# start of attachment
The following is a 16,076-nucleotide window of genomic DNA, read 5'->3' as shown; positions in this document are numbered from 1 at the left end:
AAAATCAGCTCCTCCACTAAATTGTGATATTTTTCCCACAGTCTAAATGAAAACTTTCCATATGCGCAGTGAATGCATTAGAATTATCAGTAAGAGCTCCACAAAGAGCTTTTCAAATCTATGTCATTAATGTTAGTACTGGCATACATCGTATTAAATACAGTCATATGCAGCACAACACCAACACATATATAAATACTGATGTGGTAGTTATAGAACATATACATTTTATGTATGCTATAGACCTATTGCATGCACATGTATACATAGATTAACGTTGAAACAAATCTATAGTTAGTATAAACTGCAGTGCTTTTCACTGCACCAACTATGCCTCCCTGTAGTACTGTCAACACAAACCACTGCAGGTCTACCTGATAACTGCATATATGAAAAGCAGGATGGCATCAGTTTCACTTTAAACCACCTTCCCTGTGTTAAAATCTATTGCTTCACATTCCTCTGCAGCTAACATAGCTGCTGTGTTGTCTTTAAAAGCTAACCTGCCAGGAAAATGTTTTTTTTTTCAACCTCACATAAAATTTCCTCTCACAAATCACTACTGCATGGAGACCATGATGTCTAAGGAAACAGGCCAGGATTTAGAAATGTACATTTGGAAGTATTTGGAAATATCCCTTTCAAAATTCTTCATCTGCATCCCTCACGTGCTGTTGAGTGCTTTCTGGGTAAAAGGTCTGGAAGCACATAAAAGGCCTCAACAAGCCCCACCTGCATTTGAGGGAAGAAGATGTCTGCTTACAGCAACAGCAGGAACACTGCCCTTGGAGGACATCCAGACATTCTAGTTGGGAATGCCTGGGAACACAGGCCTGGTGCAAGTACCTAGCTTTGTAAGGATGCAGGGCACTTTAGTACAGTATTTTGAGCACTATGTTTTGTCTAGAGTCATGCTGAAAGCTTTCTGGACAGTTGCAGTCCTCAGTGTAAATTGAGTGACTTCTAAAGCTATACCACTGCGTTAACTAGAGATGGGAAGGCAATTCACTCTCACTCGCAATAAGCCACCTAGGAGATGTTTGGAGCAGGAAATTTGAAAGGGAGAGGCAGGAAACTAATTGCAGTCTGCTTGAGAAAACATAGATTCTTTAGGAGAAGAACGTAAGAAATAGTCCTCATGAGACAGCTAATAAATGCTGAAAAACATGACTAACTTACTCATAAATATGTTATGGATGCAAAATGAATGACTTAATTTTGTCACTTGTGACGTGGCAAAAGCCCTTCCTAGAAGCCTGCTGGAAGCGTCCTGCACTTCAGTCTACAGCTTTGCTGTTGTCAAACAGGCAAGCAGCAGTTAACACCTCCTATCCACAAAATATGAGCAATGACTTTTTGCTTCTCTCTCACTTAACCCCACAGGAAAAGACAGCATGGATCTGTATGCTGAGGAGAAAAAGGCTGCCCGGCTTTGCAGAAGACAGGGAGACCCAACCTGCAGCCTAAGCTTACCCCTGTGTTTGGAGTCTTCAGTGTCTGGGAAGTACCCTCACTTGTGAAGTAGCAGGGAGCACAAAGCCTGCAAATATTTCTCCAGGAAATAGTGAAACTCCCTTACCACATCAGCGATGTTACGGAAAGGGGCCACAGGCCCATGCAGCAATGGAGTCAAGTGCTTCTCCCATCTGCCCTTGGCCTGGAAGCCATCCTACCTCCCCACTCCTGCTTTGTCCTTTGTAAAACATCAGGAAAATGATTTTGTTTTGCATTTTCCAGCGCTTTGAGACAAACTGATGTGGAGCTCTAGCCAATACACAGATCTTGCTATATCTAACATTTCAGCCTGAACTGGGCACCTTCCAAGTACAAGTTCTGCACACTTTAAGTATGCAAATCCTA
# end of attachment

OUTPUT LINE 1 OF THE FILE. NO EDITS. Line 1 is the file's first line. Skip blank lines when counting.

The following is a 16,076-nucleotide window of genomic DNA, read 5'->3' as shown; positions in this document are numbered from 1 at the left end: